The Great Gene Hunt (cont'd)
At Biopolitical Times, we have frequently ridiculed a "gene of the week" -- an instance where someone, occasionally a huckster or scientist but usually a headline writer, has overhyped or oversimplified some discovery related to genomics. So it's a pleasure to give credit where it's due, for this accurate Reuters headline:
Study finds first genetic link
to common migraine
The story was based on a study published in Nature Genetics [abstract] that analyzed genetic data from over 50,000 people. As with all such genome-wide association studies, a number of caveats apply, which are addressed in the paper, as they should be. More impressively, some of them are noted in the Reuters piece:
The scientists said further research would be needed into the DNA variant, and into its effect on the genes around it, to find out more about how migraines occur. Further work was also needed to search for other possible genetic links, they said.
The writer, Kate Kelland, also included details about the risk variant being "on
chromosome 8 between two genes known as PGCP and MTDH/AEG-1" and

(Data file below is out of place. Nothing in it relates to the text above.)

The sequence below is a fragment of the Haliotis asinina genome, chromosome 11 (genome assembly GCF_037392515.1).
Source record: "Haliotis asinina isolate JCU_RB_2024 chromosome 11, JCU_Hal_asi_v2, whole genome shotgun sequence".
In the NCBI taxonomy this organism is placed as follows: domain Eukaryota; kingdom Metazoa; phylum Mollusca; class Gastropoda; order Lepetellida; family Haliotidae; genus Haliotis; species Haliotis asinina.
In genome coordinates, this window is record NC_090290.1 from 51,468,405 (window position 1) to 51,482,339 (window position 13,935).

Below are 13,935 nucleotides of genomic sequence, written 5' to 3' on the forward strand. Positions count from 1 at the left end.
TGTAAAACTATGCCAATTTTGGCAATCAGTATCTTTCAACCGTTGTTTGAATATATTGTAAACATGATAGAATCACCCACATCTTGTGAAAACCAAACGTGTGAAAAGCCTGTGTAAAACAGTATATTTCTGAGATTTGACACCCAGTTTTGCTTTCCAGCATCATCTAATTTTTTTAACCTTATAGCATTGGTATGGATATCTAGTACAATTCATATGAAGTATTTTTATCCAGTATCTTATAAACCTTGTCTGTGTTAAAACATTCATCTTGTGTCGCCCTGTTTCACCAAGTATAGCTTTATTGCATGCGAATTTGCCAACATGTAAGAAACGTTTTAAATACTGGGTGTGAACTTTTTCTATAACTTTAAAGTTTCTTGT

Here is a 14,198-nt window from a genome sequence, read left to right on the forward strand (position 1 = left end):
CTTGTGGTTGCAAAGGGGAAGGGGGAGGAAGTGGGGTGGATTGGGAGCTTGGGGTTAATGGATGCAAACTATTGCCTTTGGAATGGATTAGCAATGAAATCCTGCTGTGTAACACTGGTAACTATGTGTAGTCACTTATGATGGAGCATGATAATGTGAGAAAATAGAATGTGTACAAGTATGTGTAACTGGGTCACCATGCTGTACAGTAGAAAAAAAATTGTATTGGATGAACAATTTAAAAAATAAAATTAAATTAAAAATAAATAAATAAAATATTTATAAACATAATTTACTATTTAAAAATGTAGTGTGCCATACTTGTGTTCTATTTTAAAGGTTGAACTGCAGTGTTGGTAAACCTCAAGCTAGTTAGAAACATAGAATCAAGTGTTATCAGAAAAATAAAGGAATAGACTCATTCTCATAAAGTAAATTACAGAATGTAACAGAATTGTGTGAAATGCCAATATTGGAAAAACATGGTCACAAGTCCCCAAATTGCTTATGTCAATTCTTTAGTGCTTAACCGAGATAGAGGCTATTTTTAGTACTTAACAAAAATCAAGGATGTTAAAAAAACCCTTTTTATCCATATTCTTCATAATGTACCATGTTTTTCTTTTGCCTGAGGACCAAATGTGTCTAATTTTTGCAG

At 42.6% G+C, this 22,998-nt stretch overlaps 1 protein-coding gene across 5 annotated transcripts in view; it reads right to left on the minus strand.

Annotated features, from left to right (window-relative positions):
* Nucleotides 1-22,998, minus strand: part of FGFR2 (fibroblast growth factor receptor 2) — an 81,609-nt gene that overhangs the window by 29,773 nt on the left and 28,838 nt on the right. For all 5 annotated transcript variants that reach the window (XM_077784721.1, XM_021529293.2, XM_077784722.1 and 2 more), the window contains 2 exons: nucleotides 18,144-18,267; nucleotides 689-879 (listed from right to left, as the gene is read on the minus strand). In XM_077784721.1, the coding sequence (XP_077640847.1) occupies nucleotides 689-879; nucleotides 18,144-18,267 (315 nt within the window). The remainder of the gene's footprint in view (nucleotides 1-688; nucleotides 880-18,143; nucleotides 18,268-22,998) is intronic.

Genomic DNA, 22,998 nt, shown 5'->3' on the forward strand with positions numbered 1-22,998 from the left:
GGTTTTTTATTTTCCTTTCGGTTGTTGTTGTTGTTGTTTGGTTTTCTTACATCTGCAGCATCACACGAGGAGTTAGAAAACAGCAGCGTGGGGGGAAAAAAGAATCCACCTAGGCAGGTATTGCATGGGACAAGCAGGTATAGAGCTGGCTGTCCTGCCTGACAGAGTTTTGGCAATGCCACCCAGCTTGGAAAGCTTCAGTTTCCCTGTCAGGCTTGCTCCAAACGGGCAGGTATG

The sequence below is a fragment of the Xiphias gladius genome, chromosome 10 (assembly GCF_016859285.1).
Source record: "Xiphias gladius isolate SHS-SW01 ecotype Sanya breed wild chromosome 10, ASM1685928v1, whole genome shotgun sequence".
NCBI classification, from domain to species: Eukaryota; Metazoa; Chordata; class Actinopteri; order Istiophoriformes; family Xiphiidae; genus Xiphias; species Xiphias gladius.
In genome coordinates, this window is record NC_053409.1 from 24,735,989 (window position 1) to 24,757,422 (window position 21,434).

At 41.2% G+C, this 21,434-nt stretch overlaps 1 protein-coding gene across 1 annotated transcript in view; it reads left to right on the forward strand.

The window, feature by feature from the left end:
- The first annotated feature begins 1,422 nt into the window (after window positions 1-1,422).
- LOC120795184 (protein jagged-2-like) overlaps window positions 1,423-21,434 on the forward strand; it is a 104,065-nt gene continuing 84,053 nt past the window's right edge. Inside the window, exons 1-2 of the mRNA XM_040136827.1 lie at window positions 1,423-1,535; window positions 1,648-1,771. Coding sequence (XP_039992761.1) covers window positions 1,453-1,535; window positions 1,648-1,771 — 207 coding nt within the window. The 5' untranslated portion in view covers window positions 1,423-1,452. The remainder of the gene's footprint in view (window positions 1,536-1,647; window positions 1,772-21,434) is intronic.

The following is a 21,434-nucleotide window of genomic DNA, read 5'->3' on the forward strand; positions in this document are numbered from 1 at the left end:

appearing "to regulate levels of glutamate ... by altering the activity
of MTDH/AEG-1 in cells, which regulates the activity of the EAAT2 gene." Which may be dull to the general public, but does suggest a level of engagement with the material that should be more common than it is.
Not everyone followed this subdued example ("Migraine Gene Sparks Cure Hope" — Daily Mirror, a British tabloid), but the exact Reuters headline drew 134,000 hits on Google three days after it first appeared, about ten times as many as "migraine gene" or "gene for migraine." Kudos to Reuters!
The search for ever-stranger "genes for ..." is not, however, a thing of the past. A team of scientists from North Carolina, Arizona and Singapore is publishing a paper in the wonderfully named Journal of Organizational Behavior, suggesting that there are "genetic underpinnings of survey response." Yes indeed, some people have evolved predispositions to ... hang up the wretched phone when a pollster calls during dinner. Sigh.
Previously on Biopolitical Times: